Morgan Stanley is buying online broker E-Trade for $13 billion, a move that shows how serious the Wall Street giant is about catering to everyday consumers.
Shares of E-Trade rose 24% in premaket trading on the news while Morgan Stanley fell more than 3%. The deal comes nearly three months after E-Trade rivals Charles Schwab and TD Ameritrade announced a $26 billion merger.
Discount brokers had to adapt their business models after just about every company in the industry eliminated commissions on online trades last year. That killed off what was once a lucrative revenue stream. As a result, Wall Street speculated E-Trade could be a takeover target for either Morgan Stanley or Goldman Sachs.
The deal is the latest chapter in Morgan Stanley’s transformation from the scrappy, deal-doing, stock-trading investment bank to a more well-rounded financial firm now more reliant on its asset and wealth management businesses.
According to the terms of the all-stock deal, E-Trade shareholders will receive 1.0432 Morgan Stanley shares for each share they own. E-Trade CEO Mike Pizzi will continue to run the firm once it becomes a division within Morgan Stanley.
Under CEO James Gorman, Morgan Stanley has shifted into new, more universal financial services that can bring in steady revenue when the more traditional parts of the bank’s business — trading and advising clients — slow down or suffer in difficult markets.
The strategy has worked. Morgan Stanley’s income has been less volatile, and the bank has been consistently hitting its profitability goals, and the bank had record profits last year.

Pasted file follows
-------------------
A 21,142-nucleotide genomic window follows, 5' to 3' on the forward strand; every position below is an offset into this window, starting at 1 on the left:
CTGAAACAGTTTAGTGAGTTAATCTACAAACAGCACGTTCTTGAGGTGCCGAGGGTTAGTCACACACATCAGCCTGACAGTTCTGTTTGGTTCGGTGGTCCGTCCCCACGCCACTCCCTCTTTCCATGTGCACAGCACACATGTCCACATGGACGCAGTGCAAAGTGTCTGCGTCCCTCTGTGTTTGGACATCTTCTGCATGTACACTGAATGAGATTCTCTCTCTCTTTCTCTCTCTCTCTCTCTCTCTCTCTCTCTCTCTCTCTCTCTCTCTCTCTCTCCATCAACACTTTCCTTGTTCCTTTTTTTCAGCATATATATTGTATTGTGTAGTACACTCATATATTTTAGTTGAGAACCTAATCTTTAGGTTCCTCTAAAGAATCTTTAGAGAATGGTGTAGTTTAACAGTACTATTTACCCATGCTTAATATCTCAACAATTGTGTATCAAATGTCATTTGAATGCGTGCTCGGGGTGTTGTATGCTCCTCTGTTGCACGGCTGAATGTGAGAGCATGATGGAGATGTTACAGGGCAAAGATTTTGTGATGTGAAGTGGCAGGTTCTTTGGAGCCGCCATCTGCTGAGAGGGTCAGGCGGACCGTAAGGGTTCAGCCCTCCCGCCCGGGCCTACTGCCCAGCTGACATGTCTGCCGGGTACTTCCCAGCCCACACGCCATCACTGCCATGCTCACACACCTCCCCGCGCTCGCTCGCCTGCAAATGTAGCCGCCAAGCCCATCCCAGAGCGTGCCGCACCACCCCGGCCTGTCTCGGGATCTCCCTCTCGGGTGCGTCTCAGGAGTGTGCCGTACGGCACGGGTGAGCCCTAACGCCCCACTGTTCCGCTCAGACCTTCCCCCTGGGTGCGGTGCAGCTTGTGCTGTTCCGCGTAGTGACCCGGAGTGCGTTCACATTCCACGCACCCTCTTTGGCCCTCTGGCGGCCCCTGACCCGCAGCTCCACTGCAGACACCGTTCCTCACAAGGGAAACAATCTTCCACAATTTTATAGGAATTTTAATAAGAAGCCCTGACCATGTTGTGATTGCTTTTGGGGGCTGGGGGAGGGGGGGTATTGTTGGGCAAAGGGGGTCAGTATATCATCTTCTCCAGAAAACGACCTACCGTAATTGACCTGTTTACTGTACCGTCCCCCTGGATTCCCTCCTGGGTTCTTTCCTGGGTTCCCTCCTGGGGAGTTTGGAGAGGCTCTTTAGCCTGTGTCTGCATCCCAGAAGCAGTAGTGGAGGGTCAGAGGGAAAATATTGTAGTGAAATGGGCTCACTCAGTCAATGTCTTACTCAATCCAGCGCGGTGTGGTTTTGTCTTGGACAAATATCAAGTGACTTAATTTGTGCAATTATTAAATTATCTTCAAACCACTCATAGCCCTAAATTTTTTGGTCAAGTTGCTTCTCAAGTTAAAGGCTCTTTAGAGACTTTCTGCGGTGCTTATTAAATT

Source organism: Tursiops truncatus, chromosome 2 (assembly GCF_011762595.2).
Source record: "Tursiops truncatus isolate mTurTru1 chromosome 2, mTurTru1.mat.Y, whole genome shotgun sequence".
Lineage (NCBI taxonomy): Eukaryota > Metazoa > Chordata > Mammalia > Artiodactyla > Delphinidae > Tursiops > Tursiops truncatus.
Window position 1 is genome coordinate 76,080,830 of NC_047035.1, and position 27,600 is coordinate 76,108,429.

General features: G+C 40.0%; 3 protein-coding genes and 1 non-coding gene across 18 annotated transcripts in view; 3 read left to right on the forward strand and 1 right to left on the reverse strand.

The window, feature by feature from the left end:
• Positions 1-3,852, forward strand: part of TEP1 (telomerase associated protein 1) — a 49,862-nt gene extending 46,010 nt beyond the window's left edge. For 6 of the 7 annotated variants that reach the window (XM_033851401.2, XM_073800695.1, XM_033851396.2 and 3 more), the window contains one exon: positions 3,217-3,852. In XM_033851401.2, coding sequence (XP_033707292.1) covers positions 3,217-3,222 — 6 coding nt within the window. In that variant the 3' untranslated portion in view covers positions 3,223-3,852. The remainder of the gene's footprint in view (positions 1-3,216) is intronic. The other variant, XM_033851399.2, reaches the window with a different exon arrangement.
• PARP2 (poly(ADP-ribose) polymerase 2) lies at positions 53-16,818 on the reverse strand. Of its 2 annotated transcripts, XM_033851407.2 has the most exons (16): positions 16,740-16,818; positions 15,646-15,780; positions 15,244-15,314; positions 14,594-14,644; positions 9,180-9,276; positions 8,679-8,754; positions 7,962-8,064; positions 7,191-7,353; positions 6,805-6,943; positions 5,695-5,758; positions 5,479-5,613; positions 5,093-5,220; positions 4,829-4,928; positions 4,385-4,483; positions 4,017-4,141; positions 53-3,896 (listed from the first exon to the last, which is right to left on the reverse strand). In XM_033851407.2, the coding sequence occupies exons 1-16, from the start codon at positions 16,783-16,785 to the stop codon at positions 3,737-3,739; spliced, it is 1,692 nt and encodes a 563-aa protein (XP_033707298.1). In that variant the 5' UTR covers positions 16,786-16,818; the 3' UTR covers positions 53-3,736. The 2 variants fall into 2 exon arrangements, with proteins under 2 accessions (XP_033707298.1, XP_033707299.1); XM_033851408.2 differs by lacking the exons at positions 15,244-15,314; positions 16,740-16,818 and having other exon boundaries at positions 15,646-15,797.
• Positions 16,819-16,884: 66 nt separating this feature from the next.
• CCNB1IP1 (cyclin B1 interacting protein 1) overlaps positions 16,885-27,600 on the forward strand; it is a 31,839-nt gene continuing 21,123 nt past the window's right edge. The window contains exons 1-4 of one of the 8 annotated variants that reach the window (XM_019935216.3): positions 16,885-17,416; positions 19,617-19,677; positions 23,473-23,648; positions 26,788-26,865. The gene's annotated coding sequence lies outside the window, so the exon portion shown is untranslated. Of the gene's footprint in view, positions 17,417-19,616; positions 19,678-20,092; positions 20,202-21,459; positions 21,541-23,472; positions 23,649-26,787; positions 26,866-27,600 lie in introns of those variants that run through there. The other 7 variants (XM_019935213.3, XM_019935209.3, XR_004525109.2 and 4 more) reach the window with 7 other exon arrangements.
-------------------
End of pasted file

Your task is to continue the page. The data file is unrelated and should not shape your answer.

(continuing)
“E-Trade represents an extraordinary growth opportunity for our wealth management business and a leap forward in our wealth management strategy,” Morgan Stanley Chairman and CEO James Gorman said in a prepared statement
Discount brokers like E-Trade have engaged in a vicious fight for customers since late last year, when Charles Schwab Corp. announced that it would eliminate the fees it charges customers for trades. Weeks later, Charles Schwab and TD Ameritrade Holding Corp. said they would merge, creating a massive rival for E-Trade.
Morgan Stanley will acquire E-Trade’s $360 billion in assets and 5.2 million customers as part of the merger, which Morgan Stanley can then turn around and use to start making loans. E-Trade has a popular online platform that helps businesses manage their employee stock plans, which will be merged into Morgan Stanley’s existing platform as well.
The deal is expected to close in the fourth quarter of this year, if regulators and shareholders approve it.
Shares of Morgan Stanley fell 3.7% before the market open, while E-Trade’s stock surged 24.1%.